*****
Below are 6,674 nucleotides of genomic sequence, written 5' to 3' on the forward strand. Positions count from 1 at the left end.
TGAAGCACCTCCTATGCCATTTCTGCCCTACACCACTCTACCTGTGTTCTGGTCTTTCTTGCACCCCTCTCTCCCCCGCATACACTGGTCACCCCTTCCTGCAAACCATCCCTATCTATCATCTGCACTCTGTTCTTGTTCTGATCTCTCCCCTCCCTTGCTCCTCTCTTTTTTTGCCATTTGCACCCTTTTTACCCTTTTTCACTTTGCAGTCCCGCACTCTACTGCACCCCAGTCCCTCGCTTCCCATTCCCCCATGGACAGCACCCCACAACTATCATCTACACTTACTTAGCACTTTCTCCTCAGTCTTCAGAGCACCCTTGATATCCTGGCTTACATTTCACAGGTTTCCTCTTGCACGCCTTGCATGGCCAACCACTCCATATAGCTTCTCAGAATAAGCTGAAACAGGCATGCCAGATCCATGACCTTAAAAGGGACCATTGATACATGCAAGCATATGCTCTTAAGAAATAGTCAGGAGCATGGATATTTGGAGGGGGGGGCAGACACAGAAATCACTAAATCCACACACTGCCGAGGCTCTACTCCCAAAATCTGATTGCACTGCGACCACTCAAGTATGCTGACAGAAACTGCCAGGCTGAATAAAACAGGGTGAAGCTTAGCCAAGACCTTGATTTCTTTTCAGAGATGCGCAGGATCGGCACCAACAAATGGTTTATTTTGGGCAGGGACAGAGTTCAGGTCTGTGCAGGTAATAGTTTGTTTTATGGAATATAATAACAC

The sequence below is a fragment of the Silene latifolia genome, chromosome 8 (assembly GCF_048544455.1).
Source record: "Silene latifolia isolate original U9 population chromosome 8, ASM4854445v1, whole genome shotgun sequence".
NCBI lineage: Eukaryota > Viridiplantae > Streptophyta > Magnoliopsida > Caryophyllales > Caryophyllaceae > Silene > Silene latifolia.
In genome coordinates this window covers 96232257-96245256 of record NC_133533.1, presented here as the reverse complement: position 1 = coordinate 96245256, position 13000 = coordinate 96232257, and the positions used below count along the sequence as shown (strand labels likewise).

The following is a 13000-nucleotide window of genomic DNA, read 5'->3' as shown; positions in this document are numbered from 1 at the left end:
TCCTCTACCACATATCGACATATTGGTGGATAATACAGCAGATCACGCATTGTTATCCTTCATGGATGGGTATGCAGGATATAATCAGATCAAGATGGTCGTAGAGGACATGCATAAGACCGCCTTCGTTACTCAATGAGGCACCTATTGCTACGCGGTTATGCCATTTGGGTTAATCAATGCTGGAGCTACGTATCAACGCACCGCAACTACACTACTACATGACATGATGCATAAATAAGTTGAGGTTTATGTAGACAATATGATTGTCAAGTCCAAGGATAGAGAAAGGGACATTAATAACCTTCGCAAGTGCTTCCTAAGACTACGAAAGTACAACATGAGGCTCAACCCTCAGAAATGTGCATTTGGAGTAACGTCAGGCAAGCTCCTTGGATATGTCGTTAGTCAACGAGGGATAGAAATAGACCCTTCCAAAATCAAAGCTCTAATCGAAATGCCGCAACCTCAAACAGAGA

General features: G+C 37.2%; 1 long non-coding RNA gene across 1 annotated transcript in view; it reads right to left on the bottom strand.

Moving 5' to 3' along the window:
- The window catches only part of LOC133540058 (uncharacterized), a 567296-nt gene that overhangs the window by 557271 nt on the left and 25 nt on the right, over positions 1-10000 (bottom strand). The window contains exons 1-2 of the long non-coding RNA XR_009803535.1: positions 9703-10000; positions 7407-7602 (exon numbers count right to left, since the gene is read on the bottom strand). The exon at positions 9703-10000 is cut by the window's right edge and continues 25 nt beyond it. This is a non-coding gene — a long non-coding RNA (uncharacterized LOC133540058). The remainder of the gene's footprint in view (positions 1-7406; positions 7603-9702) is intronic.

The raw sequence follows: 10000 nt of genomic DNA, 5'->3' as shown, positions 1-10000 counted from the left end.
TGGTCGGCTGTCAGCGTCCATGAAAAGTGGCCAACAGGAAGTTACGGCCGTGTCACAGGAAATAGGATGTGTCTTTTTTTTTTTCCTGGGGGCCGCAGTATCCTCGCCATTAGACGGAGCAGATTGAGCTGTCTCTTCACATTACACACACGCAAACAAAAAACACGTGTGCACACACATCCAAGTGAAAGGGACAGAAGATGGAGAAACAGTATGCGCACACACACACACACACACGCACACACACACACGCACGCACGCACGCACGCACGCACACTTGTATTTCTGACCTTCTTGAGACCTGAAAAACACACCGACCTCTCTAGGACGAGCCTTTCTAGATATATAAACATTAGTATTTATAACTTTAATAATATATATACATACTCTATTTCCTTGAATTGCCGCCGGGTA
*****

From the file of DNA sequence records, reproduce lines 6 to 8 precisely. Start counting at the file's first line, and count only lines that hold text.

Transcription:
In genome coordinates this window covers 96232257-96245256 of record NC_133533.1, presented here as the reverse complement: position 1 = coordinate 96245256, position 13000 = coordinate 96232257, and the positions used below count along the sequence as shown (strand labels likewise).

The following is a 13000-nucleotide window of genomic DNA, read 5'->3' as shown; positions in this document are numbered from 1 at the left end:
TCCTCTACCACATATCGACATATTGGTGGATAATACAGCAGATCACGCATTGTTATCCTTCATGGATGGGTATGCAGGATATAATCAGATCAAGATGGTCGTAGAGGACATGCATAAGACCGCCTTCGTTACTCAATGAGGCACCTATTGCTACGCGGTTATGCCATTTGGGTTAATCAATGCTGGAGCTACGTATCAACGCACCGCAACTACACTACTACATGACATGATGCATAAATAAGTTGAGGTTTATGTAGACAATATGATTGTCAAGTCCAAGGATAGAGAAAGGGACATTAATAACCTTCGCAAGTGCTTCCTAAGACTACGAAAGTACAACATGAGGCTCAACCCTCAGAAATGTGCATTTGGAGTAACGTCAGGCAAGCTCCTTGGATATGTCGTTAGTCAACGAGGGATAGAAATAGACCCTTCCAAAATCAAAGCTCTAATCGAAATGCCGCAACCTCAAACAGAGA